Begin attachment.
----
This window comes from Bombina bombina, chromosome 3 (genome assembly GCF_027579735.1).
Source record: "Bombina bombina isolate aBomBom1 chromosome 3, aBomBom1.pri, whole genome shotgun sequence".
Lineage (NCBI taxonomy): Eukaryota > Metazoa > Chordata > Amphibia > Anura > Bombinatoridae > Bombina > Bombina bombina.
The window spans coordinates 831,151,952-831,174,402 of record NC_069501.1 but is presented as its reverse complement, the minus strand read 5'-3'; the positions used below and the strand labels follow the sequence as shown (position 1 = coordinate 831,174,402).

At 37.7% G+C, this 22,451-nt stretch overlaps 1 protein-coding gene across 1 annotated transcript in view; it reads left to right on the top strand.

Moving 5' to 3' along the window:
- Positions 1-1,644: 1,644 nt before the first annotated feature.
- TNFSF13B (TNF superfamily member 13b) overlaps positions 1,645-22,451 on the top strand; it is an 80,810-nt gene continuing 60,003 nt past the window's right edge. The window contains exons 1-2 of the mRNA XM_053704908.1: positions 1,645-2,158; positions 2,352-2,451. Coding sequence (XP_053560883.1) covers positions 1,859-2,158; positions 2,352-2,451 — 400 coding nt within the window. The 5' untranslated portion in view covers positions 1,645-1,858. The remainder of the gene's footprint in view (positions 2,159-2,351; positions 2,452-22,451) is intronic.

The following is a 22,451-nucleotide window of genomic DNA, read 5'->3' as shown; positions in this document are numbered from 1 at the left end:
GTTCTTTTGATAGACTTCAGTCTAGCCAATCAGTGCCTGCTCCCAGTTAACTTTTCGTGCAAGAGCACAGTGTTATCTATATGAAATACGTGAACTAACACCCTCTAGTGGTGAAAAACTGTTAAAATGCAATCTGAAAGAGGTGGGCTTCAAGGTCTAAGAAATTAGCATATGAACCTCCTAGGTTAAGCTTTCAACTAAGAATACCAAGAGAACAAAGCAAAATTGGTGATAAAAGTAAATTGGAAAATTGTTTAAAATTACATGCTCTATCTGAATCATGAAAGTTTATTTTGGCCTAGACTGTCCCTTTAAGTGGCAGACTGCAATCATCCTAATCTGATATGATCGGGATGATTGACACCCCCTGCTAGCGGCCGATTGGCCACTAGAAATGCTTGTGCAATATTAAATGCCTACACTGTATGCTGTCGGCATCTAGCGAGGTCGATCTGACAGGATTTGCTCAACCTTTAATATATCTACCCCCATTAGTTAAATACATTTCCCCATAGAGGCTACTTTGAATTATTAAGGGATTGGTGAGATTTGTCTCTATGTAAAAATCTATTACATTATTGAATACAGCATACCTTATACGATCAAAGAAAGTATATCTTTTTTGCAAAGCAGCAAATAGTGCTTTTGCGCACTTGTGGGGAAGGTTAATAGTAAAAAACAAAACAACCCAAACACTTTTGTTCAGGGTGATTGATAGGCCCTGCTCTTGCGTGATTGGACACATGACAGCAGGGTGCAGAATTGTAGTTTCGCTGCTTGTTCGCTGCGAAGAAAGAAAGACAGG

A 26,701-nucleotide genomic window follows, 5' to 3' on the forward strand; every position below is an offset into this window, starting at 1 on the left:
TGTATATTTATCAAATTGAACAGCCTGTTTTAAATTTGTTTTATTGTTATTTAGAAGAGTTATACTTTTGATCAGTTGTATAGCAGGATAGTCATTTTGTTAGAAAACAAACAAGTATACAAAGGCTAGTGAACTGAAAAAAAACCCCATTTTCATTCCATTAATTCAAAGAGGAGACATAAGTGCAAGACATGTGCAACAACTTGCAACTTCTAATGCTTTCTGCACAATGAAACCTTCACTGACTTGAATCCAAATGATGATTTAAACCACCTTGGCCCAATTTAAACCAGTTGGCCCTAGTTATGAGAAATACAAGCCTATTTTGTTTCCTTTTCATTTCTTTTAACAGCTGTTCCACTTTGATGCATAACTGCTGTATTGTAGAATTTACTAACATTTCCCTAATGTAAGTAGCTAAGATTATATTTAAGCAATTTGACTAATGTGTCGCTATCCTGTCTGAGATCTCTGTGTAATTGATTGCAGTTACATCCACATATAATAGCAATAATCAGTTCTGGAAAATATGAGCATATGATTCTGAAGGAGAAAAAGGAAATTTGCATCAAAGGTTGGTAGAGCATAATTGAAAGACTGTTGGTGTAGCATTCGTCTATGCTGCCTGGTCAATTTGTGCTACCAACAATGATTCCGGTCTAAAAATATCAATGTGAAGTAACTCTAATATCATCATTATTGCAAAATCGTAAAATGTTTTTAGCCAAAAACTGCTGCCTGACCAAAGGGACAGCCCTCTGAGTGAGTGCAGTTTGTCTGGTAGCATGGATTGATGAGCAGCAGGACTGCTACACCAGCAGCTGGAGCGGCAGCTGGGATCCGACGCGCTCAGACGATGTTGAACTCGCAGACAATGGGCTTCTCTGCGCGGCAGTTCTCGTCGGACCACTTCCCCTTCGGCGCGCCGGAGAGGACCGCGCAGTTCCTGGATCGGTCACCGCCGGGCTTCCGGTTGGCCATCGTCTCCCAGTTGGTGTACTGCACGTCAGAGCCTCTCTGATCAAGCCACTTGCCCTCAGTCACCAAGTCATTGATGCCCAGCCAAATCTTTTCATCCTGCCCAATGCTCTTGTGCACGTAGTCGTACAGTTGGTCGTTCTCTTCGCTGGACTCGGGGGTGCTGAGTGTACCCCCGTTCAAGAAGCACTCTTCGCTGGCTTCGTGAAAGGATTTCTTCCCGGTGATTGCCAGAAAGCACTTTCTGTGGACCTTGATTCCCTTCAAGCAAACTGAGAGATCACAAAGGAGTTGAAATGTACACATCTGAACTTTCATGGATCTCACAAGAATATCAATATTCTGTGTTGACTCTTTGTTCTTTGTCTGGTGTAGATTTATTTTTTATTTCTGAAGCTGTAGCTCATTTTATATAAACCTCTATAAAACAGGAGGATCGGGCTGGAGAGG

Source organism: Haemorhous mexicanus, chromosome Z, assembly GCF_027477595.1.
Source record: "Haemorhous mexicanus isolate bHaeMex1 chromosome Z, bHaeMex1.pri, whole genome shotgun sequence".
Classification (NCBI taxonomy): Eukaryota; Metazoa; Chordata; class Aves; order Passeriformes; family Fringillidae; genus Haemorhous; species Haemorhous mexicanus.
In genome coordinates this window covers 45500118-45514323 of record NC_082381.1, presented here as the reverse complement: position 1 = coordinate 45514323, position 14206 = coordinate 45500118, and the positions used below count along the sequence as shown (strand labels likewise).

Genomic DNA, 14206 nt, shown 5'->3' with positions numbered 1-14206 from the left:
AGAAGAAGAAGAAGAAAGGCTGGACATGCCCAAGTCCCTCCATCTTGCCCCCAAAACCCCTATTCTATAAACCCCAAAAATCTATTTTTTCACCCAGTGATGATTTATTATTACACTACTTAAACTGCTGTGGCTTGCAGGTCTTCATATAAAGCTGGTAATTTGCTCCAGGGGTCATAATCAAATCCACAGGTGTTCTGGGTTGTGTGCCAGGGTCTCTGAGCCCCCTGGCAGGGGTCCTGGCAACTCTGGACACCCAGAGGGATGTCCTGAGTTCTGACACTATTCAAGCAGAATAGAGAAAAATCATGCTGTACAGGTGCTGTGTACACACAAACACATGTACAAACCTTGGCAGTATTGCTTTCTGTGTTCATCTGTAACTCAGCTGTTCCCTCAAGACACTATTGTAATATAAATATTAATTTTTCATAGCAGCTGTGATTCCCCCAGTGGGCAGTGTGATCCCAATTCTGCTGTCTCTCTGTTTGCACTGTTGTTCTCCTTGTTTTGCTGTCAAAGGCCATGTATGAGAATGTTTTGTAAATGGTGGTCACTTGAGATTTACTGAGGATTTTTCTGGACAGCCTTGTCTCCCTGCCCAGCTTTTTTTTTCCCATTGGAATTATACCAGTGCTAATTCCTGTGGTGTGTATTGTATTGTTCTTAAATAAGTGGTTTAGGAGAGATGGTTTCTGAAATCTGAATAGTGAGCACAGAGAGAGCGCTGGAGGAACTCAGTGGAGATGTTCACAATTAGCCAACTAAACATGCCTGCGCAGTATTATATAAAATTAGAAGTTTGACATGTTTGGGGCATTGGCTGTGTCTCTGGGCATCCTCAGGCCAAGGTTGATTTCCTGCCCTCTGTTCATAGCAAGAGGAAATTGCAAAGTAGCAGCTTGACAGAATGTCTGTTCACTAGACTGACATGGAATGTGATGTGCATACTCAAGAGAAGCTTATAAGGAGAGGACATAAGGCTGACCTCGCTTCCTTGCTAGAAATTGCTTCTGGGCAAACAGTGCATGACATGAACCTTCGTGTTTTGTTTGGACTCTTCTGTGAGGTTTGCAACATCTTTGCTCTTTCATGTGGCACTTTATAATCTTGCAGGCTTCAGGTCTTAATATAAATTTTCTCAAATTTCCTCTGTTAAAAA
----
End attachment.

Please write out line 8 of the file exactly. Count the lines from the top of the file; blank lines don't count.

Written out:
- TNFSF13B (TNF superfamily member 13b) overlaps positions 1,645-22,451 on the top strand; it is an 80,810-nt gene continuing 60,003 nt past the window's right edge. The window contains exons 1-2 of the mRNA XM_053704908.1: positions 1,645-2,158; positions 2,352-2,451. Coding sequence (XP_053560883.1) covers positions 1,859-2,158; positions 2,352-2,451 — 400 coding nt within the window. The 5' untranslated portion in view covers positions 1,645-1,858. The remainder of the gene's footprint in view (positions 2,159-2,351; positions 2,452-22,451) is intronic.